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GEM profs inspire historic cross-country ski trip

Thursday, January 3, 2013

Anders looking lean and meanThough we can’t know for sure, at this moment Anders Morley is most likely on skis, or in a tent, somewhere in the British Columbia interior. In November 2012 Morley embarked on trip that takes the concept of cross-country skiing to a literal extreme. This winter he plans to ski from British Columbia to Quebec in a project he calls, Big Ski. The journey will take stamina, courage and a little inspiration from scientists at the University of Waterloo’s Faculty of Environment.

The trip will take between four and five months and cover close to 4,500 kilometres, making it the first crossing of North America of its kind and the second-longest trip ever made on skis. According to Morley, “I am interested not so much in distance or endurance as in seeing the country slowly and immersing myself in winter.”

Knowing he was to be spending so much time in the frozen wilds, Morley turned to The Canadian Cryospheric Information Network (CCIN), and in particular the work of Ellsworth LeDrew, Richard Kelly and Claude Duguay in the department of Geography and Environmental Management to help him plan a route through the potentially treacherous Canadian cryosphere – the sea ice, lake ice, river ice, snow cover, frozen ground, and glaciers that make up a large part of this country’s winter ecosystem.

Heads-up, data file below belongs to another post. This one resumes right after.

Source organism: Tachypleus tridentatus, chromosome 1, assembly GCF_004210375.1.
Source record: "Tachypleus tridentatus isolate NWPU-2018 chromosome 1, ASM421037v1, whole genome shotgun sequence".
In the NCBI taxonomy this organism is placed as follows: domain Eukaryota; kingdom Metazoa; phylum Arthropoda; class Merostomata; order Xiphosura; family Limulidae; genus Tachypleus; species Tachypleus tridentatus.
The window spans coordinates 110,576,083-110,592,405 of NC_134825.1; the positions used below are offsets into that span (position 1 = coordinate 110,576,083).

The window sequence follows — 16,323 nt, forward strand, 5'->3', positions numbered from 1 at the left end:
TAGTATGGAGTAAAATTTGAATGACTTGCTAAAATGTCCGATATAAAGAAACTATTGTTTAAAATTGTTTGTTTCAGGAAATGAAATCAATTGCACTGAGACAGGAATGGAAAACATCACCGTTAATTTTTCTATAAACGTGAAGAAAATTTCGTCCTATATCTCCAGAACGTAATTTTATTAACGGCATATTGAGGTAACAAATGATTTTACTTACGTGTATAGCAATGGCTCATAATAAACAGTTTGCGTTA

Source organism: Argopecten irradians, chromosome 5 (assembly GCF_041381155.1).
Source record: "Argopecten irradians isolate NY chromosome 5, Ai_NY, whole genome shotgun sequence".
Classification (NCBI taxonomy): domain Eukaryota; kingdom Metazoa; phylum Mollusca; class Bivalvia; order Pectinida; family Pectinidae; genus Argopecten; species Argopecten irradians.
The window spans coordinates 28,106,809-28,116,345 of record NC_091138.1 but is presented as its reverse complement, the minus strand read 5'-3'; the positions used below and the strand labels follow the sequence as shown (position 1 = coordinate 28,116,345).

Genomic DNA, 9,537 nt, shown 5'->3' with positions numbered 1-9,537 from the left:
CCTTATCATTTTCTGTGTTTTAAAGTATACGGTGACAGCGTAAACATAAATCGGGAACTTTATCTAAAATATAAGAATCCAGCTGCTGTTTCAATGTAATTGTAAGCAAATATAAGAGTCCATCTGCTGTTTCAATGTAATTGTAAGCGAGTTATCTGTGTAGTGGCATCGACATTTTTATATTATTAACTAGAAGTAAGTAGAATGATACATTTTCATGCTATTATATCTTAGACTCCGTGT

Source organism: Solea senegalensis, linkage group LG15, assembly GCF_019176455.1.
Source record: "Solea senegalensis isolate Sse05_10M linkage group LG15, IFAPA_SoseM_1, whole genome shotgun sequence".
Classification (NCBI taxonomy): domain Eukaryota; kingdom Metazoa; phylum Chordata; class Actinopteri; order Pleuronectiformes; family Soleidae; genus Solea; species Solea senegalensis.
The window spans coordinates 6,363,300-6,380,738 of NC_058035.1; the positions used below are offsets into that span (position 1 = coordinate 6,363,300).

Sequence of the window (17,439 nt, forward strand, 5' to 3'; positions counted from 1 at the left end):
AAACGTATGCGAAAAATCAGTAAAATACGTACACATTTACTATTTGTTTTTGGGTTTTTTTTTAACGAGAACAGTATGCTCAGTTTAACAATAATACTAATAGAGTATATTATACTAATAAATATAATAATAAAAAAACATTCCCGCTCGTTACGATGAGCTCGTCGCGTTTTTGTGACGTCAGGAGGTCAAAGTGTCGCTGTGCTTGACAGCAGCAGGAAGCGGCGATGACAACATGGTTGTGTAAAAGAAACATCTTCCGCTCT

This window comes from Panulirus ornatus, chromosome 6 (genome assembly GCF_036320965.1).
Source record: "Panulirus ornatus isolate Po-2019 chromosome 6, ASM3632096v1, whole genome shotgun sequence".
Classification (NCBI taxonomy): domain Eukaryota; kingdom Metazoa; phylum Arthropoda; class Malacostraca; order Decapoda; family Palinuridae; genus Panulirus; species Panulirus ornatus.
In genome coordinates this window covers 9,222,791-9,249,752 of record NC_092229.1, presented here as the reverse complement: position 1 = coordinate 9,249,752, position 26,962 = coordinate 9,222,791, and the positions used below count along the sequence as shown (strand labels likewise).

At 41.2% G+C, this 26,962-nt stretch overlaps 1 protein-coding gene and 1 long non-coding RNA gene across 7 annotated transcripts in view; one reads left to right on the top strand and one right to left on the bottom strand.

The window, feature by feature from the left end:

“I used the CCIN website to trace snowfall trends. This was crucial in planning my route and deciding which direction to travel in,” says Morely. “I felt so grateful to the folks who put the site together that I decided I would contact them to ask if I could do anything for them, since it's not every day you find someone who is going to be basically outside at all hours for an entire winter.”

LeDrew and his colleagues at the CCIN were happy to have the help and have given Morley a few tasks to complete while on his journey.

“I am going to be measuring snow depth and making observations about how snow is distributed differently in areas in close proximity to each other,” says Morley. “What I'll be asking, for instance… is the snow as deep on the lake as it in the meadow and in the forest? Also, though I won't be able to measure ice thickness, I will be making general observations concerning lake-ice cover.”

Anyone interested in tracking Morely’s progress can follow him on his Big Ski website. He has a blog and an embedded map showing his progress and his expected route.

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